Cat Ballou—Jane Fonda, Lee Marvin, Michael Callan, Darryl Hickman, John Marley, Tom Nardini, Reginald Denny, Bruce Cabot, Arthur Hunnicutt (1965; Dir: Elliot Silverstein)
The movie is schizophrenic, mostly a comedy but with some very serious elements. Musical narration is provided by troubadors Nat King Cole and Stubby Kay as Professor Sam the Shade and The Sunrise Kid, kind of a western Greek chorus. Although the Cat Ballou of the title is Catherine Ballou, a recently-graduated schoolteacher played by Jane Fonda, this is actually an ensemble comedy dominated in some ways by Lee Marvin, who won the Oscar for Best Supporting Actor for his performance(s) in this film.
After an education in the east, Cat Ballou is returning by train to her father’s ranch in in Wolf City, Wyoming, in 1894. On the train she meets Clay Boone (Michael Callan) in the custody of a sheriff, and Clay’s religious-minded uncle Jed (Dwayne Hickman), a couple of charming small-time criminal ne’er-do-wells who make an escape from the train. Once home, she finds her father under threat by the Wolf City Development Company, owned by Sir Harry Percival (Reginald Denny), which wants his water rights for a large planned slaughterhouse. He’s holding up all right, but she sees him threatened by silver-nosed gunman Tim Strawn (Lee Marvin).
All her father has for protection is Clay and Jed, neither of whom has ever shot at any one, and Jackson Two Bears (Tom Nardini), a good-natured but not very intimidating Sioux ranch hand. So Cat sends for dime-novel gunman Kid Shelleen (Lee Marvin again), only to find upon his arrival that he is now a useless drunken sot. Strawn easily kills Frankie Ballou (John Marley), and when Cat tries to get the sherriff’s help, she finds that Sheriff Ed Cardigan (Jay C. Flippen) is one of those providing Strawn with an alibi. The community wants the slaughterhouse built.
Evicted from the ranch and filled with frustration, Cat and her gang retreat to Hole in the Wall, where a very over-the-hill Butch Cassidy (Arthur Hunnicutt) is a bartender. They carry out a train robbery which nets them $50,000, much more than they expected. Kid Shelleen has a moment of soberness, in which he returns to his former gunfighting self, dresses in his old gear, seeks out Strawn in a bordello and shoots it out with him. As Shelleen describes it later to the gang, they are surprised to hear that Strawn was his brother. We are less surprised, since both characters are played by Lee Marvin.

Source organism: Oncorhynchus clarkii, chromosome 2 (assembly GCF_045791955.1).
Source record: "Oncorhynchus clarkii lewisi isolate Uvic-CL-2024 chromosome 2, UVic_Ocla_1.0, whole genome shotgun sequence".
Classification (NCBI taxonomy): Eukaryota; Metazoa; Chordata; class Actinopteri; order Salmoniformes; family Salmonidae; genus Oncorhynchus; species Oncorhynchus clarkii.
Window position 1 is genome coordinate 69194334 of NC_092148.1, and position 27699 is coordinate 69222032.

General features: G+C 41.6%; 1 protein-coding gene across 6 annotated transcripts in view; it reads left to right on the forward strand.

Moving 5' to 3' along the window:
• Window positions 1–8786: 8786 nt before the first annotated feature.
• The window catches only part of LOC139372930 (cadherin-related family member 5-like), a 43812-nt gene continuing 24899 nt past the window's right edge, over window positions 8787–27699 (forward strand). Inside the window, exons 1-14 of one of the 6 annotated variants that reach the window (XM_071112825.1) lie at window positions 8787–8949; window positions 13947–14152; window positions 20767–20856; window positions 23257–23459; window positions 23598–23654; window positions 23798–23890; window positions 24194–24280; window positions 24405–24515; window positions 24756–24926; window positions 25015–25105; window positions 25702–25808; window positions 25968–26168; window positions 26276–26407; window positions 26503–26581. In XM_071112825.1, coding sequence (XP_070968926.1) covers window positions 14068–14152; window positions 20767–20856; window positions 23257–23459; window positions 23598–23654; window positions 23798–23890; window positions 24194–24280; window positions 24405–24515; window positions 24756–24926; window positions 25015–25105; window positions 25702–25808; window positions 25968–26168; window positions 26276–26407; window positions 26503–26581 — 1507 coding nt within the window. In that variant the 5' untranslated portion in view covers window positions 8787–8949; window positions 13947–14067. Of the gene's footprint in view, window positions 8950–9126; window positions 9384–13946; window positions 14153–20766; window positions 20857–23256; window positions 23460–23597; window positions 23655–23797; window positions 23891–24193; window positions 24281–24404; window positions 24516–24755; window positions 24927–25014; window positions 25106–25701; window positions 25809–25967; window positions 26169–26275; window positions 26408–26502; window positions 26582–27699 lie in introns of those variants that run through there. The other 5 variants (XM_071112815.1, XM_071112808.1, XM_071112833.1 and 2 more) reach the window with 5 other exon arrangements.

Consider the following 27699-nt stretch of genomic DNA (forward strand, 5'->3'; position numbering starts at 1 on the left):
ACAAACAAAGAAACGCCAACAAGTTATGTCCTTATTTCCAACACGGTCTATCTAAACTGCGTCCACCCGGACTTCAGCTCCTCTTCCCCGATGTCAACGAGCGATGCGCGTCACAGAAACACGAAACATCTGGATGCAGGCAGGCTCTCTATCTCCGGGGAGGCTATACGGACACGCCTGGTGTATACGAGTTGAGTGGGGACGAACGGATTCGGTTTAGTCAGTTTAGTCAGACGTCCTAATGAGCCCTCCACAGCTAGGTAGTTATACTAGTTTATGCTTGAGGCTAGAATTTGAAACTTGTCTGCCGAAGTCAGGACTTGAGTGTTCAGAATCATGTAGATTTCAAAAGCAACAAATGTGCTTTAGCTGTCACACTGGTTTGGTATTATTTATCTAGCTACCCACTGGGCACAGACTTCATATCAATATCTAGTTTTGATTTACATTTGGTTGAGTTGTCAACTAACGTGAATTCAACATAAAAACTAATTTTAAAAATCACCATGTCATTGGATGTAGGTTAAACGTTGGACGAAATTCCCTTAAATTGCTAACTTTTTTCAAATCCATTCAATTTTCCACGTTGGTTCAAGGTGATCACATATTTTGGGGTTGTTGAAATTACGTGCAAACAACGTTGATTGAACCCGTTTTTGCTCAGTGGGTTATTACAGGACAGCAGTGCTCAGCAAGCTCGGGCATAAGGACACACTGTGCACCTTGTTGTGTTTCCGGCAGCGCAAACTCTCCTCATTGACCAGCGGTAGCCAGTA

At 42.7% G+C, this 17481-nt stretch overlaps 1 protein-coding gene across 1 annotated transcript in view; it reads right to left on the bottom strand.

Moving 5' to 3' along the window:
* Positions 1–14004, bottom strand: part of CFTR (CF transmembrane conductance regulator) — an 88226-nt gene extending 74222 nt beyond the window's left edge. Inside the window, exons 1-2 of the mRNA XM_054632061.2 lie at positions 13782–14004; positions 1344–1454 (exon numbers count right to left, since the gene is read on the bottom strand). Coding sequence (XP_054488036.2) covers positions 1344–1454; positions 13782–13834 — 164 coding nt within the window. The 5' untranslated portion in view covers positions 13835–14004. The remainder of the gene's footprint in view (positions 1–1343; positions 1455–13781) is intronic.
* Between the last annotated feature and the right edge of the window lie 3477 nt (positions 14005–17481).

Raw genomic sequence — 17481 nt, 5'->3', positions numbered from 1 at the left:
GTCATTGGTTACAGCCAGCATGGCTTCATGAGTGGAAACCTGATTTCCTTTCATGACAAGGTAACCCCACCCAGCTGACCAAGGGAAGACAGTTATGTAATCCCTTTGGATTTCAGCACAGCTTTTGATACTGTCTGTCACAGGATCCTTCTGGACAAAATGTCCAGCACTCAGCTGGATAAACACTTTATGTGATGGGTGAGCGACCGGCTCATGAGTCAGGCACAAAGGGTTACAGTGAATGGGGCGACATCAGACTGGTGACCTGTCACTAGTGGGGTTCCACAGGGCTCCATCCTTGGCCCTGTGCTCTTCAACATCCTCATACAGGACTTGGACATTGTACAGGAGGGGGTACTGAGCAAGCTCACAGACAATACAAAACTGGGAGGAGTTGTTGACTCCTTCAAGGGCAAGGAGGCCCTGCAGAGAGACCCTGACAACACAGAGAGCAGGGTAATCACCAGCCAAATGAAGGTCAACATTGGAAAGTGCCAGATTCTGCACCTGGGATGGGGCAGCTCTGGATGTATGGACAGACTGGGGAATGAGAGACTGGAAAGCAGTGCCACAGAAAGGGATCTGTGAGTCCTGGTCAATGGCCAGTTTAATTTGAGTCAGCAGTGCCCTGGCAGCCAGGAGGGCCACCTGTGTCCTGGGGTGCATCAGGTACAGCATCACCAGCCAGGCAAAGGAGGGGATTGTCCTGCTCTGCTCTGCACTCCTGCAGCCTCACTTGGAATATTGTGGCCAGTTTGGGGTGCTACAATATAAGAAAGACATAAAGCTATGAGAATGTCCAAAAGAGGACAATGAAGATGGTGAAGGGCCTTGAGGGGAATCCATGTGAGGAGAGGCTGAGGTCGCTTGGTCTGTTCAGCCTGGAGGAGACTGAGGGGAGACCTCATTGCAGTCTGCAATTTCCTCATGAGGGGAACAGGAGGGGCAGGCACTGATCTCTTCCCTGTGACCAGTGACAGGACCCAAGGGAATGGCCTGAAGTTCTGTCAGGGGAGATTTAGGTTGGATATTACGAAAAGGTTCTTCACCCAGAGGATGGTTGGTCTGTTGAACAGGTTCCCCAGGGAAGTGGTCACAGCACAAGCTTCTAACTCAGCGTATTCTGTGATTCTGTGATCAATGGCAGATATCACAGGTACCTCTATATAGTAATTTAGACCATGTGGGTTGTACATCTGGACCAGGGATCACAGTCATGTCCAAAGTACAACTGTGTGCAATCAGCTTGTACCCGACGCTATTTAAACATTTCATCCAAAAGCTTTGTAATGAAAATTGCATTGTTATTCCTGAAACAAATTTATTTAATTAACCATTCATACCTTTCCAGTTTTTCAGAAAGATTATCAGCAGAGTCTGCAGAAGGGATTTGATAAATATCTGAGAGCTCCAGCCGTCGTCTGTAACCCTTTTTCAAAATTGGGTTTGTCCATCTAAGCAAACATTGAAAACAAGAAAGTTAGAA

Determined to get Percival to sign a confession, Cat dresses as a lady of the evening and meets him on his special train car. They struggle for her gun, Percival is shot, and Cat is sentenced to hang by the disappointed citizens of Wolf City, whose dreams of slaughterhouses and jobs are now gone. Needless to say, the movie doesn’t end with Cat’s hanging.
There are some serious themes, like hanging, the death of a major character, and the futility of dealing with a corrupt justice system. The film tries mostly to slip by those, and the cast is quite charming. It’s Lee Marvin who steals the picture in his dual role; he provides the most memorable images. The scene in which the now-sober Kid Shelleen bathes and dresses in his gunfighting gear (complete with corset) aided by Jackson Two Bears and accompanied by toreador music is a gem. As Cat and the gang make a getaway, the drunken Shelleen on a horse that appears equally inebriated covers the escape through what seems to be sheer ineptitude. On accepting his Oscar the next year, Marvin was willing to share credit: “I think half of this belongs to a horse somewhere out in the Valley.”
Young Jane Fonda is good, and the rest of the supporting cast (Michael Callan, Dwayne Hickman and Tom Nardini) are engaging as well. There are some good lines and a fair amount of sexual innuendo, but the movie doesn’t really seem to care much about the romance element.
Occasionally the music telegraphs a little too strongly what we’re supposed to be feeling: The immediately rollicking music when a fight starts tells us a little too quickly and heavy-handedly that we’re not supposed to take it seriously, for example, and the rattlesnake-like sounds when Strawn appears don’t really afford us the opportunity to make our own assessment of him. He’s scary enough with just the silver nose.
Director Elliott Silverstein also directed A Man Called Horse a few years later. Mostly his career was spent in television. Maybe that accounts for the heavy-handed use of music, the charming but lightweight supporting characters and the easy but incomplete resolution. Still, it’s fun to watch.